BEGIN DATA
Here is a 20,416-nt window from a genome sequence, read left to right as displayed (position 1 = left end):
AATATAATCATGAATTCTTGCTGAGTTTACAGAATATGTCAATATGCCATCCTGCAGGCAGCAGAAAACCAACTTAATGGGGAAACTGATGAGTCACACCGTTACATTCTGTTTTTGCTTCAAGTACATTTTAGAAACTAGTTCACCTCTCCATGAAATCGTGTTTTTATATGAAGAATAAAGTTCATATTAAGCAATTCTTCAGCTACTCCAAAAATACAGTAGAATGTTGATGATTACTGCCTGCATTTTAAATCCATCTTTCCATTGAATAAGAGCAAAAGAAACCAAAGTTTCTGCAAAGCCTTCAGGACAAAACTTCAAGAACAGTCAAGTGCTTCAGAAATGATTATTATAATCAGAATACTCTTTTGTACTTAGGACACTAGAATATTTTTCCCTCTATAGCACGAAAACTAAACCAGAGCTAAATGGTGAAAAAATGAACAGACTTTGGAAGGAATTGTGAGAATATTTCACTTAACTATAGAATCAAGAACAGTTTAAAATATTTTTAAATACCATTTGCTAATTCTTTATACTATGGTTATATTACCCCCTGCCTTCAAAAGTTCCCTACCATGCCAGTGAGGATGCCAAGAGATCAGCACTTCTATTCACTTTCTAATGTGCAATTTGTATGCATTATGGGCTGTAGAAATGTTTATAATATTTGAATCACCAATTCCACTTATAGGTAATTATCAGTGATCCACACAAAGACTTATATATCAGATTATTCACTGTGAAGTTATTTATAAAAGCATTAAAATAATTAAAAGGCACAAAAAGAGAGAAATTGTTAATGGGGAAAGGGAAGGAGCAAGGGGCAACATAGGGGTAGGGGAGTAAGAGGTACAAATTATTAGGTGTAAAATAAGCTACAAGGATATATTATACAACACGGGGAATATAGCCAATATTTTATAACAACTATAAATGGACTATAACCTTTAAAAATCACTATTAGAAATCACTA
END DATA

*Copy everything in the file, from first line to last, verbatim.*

Here is a 20,416-nt window from a genome sequence, read left to right as displayed (position 1 = left end):
AATATAATCATGAATTCTTGCTGAGTTTACAGAATATGTCAATATGCCATCCTGCAGGCAGCAGAAAACCAACTTAATGGGGAAACTGATGAGTCACACCGTTACATTCTGTTTTTGCTTCAAGTACATTTTAGAAACTAGTTCACCTCTCCATGAAATCGTGTTTTTATATGAAGAATAAAGTTCATATTAAGCAATTCTTCAGCTACTCCAAAAATACAGTAGAATGTTGATGATTACTGCCTGCATTTTAAATCCATCTTTCCATTGAATAAGAGCAAAAGAAACCAAAGTTTCTGCAAAGCCTTCAGGACAAAACTTCAAGAACAGTCAAGTGCTTCAGAAATGATTATTATAATCAGAATACTCTTTTGTACTTAGGACACTAGAATATTTTTCCCTCTATAGCACGAAAACTAAACCAGAGCTAAATGGTGAAAAAATGAACAGACTTTGGAAGGAATTGTGAGAATATTTCACTTAACTATAGAATCAAGAACAGTTTAAAATATTTTTAAATACCATTTGCTAATTCTTTATACTATGGTTATATTACCCCCTGCCTTCAAAAGTTCCCTACCATGCCAGTGAGGATGCCAAGAGATCAGCACTTCTATTCACTTTCTAATGTGCAATTTGTATGCATTATGGGCTGTAGAAATGTTTATAATATTTGAATCACCAATTCCACTTATAGGTAATTATCAGTGATCCACACAAAGACTTATATATCAGATTATTCACTGTGAAGTTATTTATAAAAGCATTAAAATAATTAAAAGGCACAAAAAGAGAGAAATTGTTAATGGGGAAAGGGAAGGAGCAAGGGGCAACATAGGGGTAGGGGAGTAAGAGGTACAAATTATTAGGTGTAAAATAAGCTACAAGGATATATTATACAACACGGGGAATATAGCCAATATTTTATAACAACTATAAATGGACTATAACCTTTAAAAATCACTATTAGAAATCACTA